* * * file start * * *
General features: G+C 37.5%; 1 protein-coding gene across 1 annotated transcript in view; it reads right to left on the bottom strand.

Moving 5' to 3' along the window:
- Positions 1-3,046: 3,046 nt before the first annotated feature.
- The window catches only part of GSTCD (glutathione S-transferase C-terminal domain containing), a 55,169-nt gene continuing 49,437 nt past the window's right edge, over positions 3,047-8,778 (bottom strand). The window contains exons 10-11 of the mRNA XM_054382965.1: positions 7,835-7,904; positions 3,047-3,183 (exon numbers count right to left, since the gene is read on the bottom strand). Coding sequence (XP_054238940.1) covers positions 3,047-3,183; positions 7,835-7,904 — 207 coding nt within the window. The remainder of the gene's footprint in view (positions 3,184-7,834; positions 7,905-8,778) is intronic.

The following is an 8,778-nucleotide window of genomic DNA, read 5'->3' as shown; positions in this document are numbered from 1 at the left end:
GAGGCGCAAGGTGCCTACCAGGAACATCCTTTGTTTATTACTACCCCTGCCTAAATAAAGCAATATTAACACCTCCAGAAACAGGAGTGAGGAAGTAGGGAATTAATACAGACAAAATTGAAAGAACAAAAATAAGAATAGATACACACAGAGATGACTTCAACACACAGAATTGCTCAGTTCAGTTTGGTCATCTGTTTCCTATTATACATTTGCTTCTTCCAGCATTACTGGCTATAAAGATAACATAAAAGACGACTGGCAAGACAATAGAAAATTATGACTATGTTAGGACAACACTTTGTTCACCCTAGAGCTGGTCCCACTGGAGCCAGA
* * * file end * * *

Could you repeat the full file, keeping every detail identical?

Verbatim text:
General features: G+C 37.5%; 1 protein-coding gene across 1 annotated transcript in view; it reads right to left on the bottom strand.

Moving 5' to 3' along the window:
- Positions 1-3,046: 3,046 nt before the first annotated feature.
- The window catches only part of GSTCD (glutathione S-transferase C-terminal domain containing), a 55,169-nt gene continuing 49,437 nt past the window's right edge, over positions 3,047-8,778 (bottom strand). The window contains exons 10-11 of the mRNA XM_054382965.1: positions 7,835-7,904; positions 3,047-3,183 (exon numbers count right to left, since the gene is read on the bottom strand). Coding sequence (XP_054238940.1) covers positions 3,047-3,183; positions 7,835-7,904 — 207 coding nt within the window. The remainder of the gene's footprint in view (positions 3,184-7,834; positions 7,905-8,778) is intronic.

The following is an 8,778-nucleotide window of genomic DNA, read 5'->3' as shown; positions in this document are numbered from 1 at the left end:
GAGGCGCAAGGTGCCTACCAGGAACATCCTTTGTTTATTACTACCCCTGCCTAAATAAAGCAATATTAACACCTCCAGAAACAGGAGTGAGGAAGTAGGGAATTAATACAGACAAAATTGAAAGAACAAAAATAAGAATAGATACACACAGAGATGACTTCAACACACAGAATTGCTCAGTTCAGTTTGGTCATCTGTTTCCTATTATACATTTGCTTCTTCCAGCATTACTGGCTATAAAGATAACATAAAAGACGACTGGCAAGACAATAGAAAATTATGACTATGTTAGGACAACACTTTGTTCACCCTAGAGCTGGTCCCACTGGAGCCAGA